Well before temperatures rise, a multi-lingual public education and awareness campaign should also swing into action. Studies show that people are most at risk for health problems early in the season before they can acclimate to high heat and humidity, so getting the word out early is critical.

Step No. 2: Plant more trees and create green zones.

As cities refine their heat response plans, they can take another step today that will have a big payoff tomorrow: plant more trees. Trees planted as part of leafy, verdant green zones are an essential strategy in fostering climate resilience. Our “urban forests”– the trees in our parks, green spaces, and streets – do double duty when it comes to climate resilience. They soak up water during increasingly heavy rainstorms, which helps prevent flooding. And when temperatures rise, lush and leafy parks and street trees keep temperatures significantly lower. According to research, even a tiny green parcel, like a vacant lot or a patch of yard, can substantially lower heat. One Australian study found that tree canopy and small patches of grass lowered local daytime surface temperatures by up to 6 C on a very hot day. In addition, trees and parks help reduce carbon emissions by soaking up carbon dioxide. Plus, more planted trees and street vegetation will ultimately reduce electricity demand since residents in these areas stay cooler without blasting an air conditioner. That, in turn, improves the grid’s reliability when temperatures are high.

Step No. 3: Build with heat resilience in mind.

Re-tooling a city for heat resiliency will take time, but now that we know what the future holds, there is no question about what we need to do. Architects and urban planners know the materials and design tricks that keep buildings cool. So, let’s employ all those strategies by incorporating green and white roofs and “cool” pavements into our cities. Permeable pavements evaporate more water than traditional concrete and can be used for roads and parking lots. Roofs can be painted white to reflect heat rather than absorb it.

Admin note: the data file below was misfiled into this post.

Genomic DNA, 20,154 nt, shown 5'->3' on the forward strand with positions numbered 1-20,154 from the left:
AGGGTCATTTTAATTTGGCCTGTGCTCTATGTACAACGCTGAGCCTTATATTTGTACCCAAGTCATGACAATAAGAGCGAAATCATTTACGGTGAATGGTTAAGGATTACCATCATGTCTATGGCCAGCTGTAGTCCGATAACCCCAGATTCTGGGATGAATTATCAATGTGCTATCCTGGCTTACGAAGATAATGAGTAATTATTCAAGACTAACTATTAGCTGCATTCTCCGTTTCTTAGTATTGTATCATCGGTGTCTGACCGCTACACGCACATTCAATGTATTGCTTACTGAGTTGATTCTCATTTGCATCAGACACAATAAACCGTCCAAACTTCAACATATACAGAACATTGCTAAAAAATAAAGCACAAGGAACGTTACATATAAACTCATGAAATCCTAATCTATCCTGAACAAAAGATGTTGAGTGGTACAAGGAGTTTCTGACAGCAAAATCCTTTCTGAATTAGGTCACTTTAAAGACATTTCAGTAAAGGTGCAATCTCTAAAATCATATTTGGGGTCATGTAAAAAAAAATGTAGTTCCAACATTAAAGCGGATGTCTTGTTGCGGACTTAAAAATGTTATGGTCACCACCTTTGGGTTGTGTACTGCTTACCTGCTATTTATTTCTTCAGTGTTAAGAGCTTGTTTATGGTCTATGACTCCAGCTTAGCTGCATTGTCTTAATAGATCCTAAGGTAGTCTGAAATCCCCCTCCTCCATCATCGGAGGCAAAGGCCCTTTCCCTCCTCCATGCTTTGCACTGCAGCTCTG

Cities should also encourage energy efficiency in buildings by incentivizing residents to sign up for efficiency programs centered on retrofitting buildings with improved insulation and state-of-the-art heat pumps.  Transportation planners, too, should prioritize building protective sunshades at bus and train stops and laying down tracks that won’t buckle when the sun broils.

Public utilities and city and regional bodies should ensure that energy and water systems work and can handle the heat. When electricity demand soars with the temperature, it can lead to power outages – leaving residents even more vulnerable to heat-related illnesses and poor air quality.

Creating climate-resilient cities is not a mystery, and studies demonstrate that common-sense measures like these can make a dramatic difference.

It’s time to get smart. Let’s not wait to respond to a heat crisis in the literal heat of the moment.